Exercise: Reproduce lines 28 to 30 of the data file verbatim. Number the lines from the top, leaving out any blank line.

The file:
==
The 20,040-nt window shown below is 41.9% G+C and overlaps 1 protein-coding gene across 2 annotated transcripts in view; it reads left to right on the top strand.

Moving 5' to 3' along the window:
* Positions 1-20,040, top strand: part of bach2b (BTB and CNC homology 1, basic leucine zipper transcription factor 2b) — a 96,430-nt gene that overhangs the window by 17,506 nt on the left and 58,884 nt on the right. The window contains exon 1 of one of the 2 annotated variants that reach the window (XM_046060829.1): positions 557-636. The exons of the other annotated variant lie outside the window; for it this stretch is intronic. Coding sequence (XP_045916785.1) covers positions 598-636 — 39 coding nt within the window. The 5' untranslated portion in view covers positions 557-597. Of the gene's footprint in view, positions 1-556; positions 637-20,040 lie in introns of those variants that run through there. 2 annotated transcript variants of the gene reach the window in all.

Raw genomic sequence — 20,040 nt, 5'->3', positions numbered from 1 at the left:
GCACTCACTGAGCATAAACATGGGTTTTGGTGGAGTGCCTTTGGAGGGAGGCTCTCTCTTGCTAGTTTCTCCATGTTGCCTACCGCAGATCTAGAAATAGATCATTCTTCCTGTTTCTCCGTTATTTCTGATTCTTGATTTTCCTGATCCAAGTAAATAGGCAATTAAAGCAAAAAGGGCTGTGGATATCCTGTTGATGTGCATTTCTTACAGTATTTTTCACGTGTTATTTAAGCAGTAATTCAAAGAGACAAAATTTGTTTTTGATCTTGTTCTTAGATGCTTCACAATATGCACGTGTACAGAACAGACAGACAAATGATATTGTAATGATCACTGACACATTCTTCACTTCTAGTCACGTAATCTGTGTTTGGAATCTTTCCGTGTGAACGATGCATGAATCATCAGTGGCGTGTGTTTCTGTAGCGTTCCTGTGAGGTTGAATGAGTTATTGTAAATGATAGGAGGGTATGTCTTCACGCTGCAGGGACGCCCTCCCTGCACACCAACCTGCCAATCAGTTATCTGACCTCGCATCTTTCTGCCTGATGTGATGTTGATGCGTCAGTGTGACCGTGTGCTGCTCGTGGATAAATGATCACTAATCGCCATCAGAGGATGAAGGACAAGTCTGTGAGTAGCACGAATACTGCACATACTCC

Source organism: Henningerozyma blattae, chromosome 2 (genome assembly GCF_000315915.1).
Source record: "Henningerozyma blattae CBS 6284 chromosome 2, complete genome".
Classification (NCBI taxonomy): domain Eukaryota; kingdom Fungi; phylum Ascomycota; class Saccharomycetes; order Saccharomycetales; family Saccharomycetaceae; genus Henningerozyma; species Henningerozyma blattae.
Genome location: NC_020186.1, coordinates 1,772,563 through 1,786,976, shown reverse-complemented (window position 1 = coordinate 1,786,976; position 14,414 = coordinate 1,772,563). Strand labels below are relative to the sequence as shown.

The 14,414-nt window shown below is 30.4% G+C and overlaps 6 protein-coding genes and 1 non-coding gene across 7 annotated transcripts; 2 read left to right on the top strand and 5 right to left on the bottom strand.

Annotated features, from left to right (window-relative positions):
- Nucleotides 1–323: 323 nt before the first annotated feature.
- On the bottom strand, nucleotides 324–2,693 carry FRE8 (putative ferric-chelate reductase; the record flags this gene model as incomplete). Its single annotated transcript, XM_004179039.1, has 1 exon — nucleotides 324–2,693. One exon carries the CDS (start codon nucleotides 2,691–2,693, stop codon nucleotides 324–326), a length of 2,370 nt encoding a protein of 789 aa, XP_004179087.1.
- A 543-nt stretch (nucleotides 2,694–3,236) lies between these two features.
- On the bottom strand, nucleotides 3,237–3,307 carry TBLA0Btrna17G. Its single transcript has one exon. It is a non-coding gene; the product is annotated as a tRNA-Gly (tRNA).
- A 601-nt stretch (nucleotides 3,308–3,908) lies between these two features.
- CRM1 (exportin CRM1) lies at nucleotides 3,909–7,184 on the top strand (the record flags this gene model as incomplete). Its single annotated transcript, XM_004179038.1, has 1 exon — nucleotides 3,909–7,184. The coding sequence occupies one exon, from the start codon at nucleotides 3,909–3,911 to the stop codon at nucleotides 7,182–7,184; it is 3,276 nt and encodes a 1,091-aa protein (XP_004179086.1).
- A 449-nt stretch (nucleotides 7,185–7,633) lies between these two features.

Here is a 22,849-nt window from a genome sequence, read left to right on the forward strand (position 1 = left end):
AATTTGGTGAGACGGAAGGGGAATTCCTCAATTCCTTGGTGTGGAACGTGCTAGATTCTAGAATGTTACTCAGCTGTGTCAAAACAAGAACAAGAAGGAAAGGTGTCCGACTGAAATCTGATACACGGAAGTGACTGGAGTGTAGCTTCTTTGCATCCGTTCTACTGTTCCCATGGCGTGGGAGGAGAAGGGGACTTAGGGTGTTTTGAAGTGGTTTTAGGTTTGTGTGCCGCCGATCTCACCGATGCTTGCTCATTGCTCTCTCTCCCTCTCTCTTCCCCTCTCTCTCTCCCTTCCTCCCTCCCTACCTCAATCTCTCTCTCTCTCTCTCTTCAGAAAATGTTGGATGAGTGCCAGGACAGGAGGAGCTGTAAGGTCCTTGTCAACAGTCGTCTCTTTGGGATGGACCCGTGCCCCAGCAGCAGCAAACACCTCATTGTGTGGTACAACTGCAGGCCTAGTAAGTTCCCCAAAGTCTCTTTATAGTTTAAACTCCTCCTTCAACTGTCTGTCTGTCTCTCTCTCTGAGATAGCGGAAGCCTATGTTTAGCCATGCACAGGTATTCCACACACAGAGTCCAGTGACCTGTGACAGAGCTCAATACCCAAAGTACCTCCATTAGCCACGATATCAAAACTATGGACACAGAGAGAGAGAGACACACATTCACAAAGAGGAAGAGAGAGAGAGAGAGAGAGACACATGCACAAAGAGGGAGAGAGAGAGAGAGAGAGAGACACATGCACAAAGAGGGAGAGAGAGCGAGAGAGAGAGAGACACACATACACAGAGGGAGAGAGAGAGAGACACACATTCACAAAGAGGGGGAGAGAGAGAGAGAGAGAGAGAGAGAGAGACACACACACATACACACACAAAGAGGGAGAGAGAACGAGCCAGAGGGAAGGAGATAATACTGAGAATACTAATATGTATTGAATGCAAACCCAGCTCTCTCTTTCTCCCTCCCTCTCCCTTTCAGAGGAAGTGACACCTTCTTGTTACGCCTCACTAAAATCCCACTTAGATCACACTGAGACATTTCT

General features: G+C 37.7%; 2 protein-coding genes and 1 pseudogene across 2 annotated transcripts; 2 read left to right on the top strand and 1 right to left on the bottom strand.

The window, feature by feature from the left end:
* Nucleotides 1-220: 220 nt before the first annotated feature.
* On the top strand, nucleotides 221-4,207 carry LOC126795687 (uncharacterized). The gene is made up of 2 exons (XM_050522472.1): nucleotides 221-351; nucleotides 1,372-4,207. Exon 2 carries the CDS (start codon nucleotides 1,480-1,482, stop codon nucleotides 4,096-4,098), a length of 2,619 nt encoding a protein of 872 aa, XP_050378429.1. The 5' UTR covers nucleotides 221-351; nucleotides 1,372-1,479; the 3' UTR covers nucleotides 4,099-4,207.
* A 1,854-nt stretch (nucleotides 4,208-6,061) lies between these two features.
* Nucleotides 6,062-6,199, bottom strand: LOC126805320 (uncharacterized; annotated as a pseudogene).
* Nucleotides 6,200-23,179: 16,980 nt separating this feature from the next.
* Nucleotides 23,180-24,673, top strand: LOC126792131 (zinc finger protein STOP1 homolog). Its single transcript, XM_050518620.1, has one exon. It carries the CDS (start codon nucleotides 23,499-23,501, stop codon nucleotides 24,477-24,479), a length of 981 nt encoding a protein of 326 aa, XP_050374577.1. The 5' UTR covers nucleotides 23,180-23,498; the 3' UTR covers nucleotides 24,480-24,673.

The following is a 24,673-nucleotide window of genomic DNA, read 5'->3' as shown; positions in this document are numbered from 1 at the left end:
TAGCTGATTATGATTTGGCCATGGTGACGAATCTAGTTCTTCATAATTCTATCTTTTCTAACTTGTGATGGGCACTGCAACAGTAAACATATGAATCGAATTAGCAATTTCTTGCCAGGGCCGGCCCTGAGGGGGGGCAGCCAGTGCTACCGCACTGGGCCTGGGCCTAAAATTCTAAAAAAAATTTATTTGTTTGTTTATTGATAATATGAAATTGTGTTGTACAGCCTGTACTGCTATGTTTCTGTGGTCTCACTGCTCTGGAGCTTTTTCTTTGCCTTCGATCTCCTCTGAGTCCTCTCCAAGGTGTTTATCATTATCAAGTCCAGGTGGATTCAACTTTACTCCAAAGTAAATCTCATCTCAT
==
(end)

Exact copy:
* Nucleotides 23,180-24,673, top strand: LOC126792131 (zinc finger protein STOP1 homolog). Its single transcript, XM_050518620.1, has one exon. It carries the CDS (start codon nucleotides 23,499-23,501, stop codon nucleotides 24,477-24,479), a length of 981 nt encoding a protein of 326 aa, XP_050374577.1. The 5' UTR covers nucleotides 23,180-23,498; the 3' UTR covers nucleotides 24,480-24,673.

The following is a 24,673-nucleotide window of genomic DNA, read 5'->3' as shown; positions in this document are numbered from 1 at the left end:
TAGCTGATTATGATTTGGCCATGGTGACGAATCTAGTTCTTCATAATTCTATCTTTTCTAACTTGTGATGGGCACTGCAACAGTAAACATATGAATCGAATTAGCAATTTCTTGCCAGGGCCGGCCCTGAGGGGGGGCAGCCAGTGCTACCGCACTGGGCCTGGGCCTAAAATTCTAAAAAAAATTTATTTGTTTGTTTATTGATAATATGAAATTGTGTTGTACAGCCTGTACTGCTATGTTTCTGTGGTCTCACTGCTCTGGAGCTTTTTCTTTGCCTTCGATCTCCTCTGAGTCCTCTCCAAGGTGTTTATCATTATCAAGTCCAGGTGGATTCAACTTTACTCCAAAGTAAATCTCATCTCAT